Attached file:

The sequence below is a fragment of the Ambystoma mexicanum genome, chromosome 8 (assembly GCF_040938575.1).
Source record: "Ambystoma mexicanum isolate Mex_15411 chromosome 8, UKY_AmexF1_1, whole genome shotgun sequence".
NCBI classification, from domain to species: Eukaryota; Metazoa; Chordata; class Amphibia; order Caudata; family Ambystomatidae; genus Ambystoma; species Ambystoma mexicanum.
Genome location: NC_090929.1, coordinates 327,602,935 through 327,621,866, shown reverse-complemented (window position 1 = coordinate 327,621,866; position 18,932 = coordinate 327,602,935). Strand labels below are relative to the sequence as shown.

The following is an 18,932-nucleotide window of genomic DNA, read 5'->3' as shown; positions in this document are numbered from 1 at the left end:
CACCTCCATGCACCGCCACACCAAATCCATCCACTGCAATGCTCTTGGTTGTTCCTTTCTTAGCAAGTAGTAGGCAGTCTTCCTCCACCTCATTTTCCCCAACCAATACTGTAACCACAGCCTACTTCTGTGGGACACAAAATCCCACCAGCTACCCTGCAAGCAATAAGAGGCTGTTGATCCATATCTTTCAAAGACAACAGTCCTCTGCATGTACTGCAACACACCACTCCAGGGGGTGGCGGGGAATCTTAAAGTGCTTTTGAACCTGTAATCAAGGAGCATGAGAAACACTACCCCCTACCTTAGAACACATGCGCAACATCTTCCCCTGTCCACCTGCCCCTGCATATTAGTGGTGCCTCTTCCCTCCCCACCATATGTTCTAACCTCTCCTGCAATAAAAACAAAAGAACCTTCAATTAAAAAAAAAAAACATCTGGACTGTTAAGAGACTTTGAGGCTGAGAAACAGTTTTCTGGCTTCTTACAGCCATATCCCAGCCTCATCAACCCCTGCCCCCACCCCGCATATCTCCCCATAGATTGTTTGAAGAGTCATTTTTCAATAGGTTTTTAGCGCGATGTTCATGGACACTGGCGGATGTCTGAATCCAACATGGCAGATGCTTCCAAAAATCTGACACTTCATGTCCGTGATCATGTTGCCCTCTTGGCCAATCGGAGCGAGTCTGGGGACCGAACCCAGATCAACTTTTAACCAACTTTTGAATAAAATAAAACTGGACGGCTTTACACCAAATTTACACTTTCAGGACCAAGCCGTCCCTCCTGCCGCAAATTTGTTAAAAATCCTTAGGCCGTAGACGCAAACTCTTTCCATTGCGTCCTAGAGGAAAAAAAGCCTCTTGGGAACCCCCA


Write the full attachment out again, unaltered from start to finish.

The sequence below is a fragment of the Ambystoma mexicanum genome, chromosome 8 (assembly GCF_040938575.1).
Source record: "Ambystoma mexicanum isolate Mex_15411 chromosome 8, UKY_AmexF1_1, whole genome shotgun sequence".
NCBI classification, from domain to species: Eukaryota; Metazoa; Chordata; class Amphibia; order Caudata; family Ambystomatidae; genus Ambystoma; species Ambystoma mexicanum.
Genome location: NC_090929.1, coordinates 327,602,935 through 327,621,866, shown reverse-complemented (window position 1 = coordinate 327,621,866; position 18,932 = coordinate 327,602,935). Strand labels below are relative to the sequence as shown.

The following is an 18,932-nucleotide window of genomic DNA, read 5'->3' as shown; positions in this document are numbered from 1 at the left end:
CACCTCCATGCACCGCCACACCAAATCCATCCACTGCAATGCTCTTGGTTGTTCCTTTCTTAGCAAGTAGTAGGCAGTCTTCCTCCACCTCATTTTCCCCAACCAATACTGTAACCACAGCCTACTTCTGTGGGACACAAAATCCCACCAGCTACCCTGCAAGCAATAAGAGGCTGTTGATCCATATCTTTCAAAGACAACAGTCCTCTGCATGTACTGCAACACACCACTCCAGGGGGTGGCGGGGAATCTTAAAGTGCTTTTGAACCTGTAATCAAGGAGCATGAGAAACACTACCCCCTACCTTAGAACACATGCGCAACATCTTCCCCTGTCCACCTGCCCCTGCATATTAGTGGTGCCTCTTCCCTCCCCACCATATGTTCTAACCTCTCCTGCAATAAAAACAAAAGAACCTTCAATTAAAAAAAAAAAACATCTGGACTGTTAAGAGACTTTGAGGCTGAGAAACAGTTTTCTGGCTTCTTACAGCCATATCCCAGCCTCATCAACCCCTGCCCCCACCCCGCATATCTCCCCATAGATTGTTTGAAGAGTCATTTTTCAATAGGTTTTTAGCGCGATGTTCATGGACACTGGCGGATGTCTGAATCCAACATGGCAGATGCTTCCAAAAATCTGACACTTCATGTCCGTGATCATGTTGCCCTCTTGGCCAATCGGAGCGAGTCTGGGGACCGAACCCAGATCAACTTTTAACCAACTTTTGAATAAAATAAAACTGGACGGCTTTACACCAAATTTACACTTTCAGGACCAAGCCGTCCCTCCTGCCGCAAATTTGTTAAAAATCCTTAGGCCGTAGACGCAAACTCTTTCCATTGCGTCCTAGAGGAAAAAAAGCCTCTTGGGAACCCCCA